Krung kaeng masaman

Krung kaeng masaman

Muslim curry paste

By
From
The Complete Asian Cookbook
Makes
1 1/2 cups
Photographer
Alan Benson

You can make this curry paste two ways — either using the whole spices, roasting and grinding them (you will need a large mortar and pestle for this) or by using ground spices. I have tested this recipe both ways and they are equally successful; already ground spices are a boon when you are pushed for time.

Ingredients

Quantity Ingredient
7-10 dried red chillies
or 2 teaspoons chilli powder
2 tablespoons coriander seeds or ground coriander
2 slices fresh galangal, chopped
or 2 teaspoons laos powder
5 whole cloves
or 1/4 teaspoon ground cloves
1 cinnamon stick
or 1 teaspoon ground cinnamon
5 cardamom pods
or 1/2 teaspoon ground cardamom
1 blade mace
or 1/2 teaspoon ground mace
2 tablespoons oil
2 onions, thinly sliced
5 garlic cloves, thinly sliced
1/2 teaspoon dried shrimp paste
1 teaspoon cumin or fennel seeds
or 1 teaspoon ground fennel
1 teaspoon lemongrass, finely chopped
or 1 teaspoon lemon zest, finely grated

Method

  1. Break the chillies, shaking out and discarding the seeds, then roast lightly in a dry frying pan. Pound using a mortar and pestle. Roast the coriander seeds until aromatic and dark brown, shaking the pan frequently or stirring. Pound in a mortar until reduced to a fine powder (if spices are pounded while hot they are easily pulverised). Roast the cumin seeds until they crackle and start to pop, then grind to a powder. Add the laos powder to the ground spices.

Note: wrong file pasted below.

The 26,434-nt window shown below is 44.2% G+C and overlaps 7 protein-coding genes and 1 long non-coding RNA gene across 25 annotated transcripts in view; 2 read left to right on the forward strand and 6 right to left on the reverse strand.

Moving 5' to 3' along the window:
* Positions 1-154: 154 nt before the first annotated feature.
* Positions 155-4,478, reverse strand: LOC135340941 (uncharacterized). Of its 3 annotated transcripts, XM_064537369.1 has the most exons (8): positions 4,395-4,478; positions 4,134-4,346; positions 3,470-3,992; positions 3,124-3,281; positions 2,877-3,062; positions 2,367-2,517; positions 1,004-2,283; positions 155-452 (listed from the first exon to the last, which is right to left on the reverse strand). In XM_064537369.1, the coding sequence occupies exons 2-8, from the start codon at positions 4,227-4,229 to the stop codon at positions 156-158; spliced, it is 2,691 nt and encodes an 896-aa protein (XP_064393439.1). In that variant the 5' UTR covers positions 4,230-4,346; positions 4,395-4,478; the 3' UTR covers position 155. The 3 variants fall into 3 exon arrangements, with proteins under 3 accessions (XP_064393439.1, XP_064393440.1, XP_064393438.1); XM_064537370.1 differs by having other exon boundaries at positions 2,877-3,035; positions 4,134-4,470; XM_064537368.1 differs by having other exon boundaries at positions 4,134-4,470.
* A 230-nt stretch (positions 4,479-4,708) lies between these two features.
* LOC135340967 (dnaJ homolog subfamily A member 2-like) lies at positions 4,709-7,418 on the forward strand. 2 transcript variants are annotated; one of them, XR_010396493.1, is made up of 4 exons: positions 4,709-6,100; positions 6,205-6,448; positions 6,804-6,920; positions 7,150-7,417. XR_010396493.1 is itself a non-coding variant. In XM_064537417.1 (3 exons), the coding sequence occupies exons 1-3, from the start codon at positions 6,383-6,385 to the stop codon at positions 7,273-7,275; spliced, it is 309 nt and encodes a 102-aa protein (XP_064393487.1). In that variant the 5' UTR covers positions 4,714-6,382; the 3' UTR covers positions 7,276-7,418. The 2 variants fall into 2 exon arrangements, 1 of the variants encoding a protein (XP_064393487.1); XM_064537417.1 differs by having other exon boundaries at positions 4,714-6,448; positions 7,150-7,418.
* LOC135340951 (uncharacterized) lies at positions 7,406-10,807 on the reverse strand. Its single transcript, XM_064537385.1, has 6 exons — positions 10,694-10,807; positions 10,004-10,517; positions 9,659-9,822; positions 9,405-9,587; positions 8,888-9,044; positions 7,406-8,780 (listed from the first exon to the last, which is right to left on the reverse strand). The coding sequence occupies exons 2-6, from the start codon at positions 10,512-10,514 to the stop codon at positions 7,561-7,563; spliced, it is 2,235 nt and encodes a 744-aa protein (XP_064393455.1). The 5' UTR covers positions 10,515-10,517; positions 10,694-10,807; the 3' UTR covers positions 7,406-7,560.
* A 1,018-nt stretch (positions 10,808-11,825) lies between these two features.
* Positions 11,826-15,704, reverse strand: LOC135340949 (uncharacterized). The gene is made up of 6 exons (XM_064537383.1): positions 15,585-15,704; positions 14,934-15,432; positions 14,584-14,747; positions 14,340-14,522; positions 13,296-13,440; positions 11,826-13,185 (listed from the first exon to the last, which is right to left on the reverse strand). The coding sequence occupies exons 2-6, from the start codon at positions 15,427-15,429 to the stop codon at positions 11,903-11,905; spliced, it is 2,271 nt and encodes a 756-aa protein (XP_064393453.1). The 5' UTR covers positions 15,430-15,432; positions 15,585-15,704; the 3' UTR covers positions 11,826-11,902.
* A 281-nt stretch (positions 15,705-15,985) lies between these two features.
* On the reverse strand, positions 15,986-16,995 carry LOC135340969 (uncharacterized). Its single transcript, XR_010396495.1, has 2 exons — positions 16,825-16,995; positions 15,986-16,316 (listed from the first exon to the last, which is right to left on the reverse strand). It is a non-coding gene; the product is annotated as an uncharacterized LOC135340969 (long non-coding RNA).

2. Parch the whole cloves, cinnamon stick, cardamom pods and mace in a dry frying pan over low heat for a few minutes, shaking the pan. If you separate the cinnamon stick into layers, it will roast more quickly. Grind all the spices using a mortar and pestle to a fine powder and combine with the previously roasted and ground ingredients. Set aside.
  3. Heat the oil in a frying pan over low heat. Add the onion and garlic and cook until soft and golden brown, stirring occasionally. Add the dried shrimp paste and stir-fry for a minute longer, crushing it in the oil with the back of a spoon. Put this fried mixture, when it has cooled slightly, into a food processor with the lemongrass and process to a paste. If using fresh galangal, add at this stage. If necessary, add a little coconut milk or water to assist processing. Turn into a bowl and combine with the dry ground spices. The curry paste is now ready to use.
  4. If using ready-ground spices, dry-roast the ground coriander and fennel over low heat, stirring constantly and taking care they do not burn. Roast until they turn a rich brown and have an aromatic smell. It is not necessary to roast the chilli powder or the other ground spices.
  5. If a food processor is not available, crush the onions and garlic as much as possible after they are cooked, using a mortar and pestle, then combine with the spices.
Tags:
The Complete Asian Cookbook
Charmaine
Solomon
Asian
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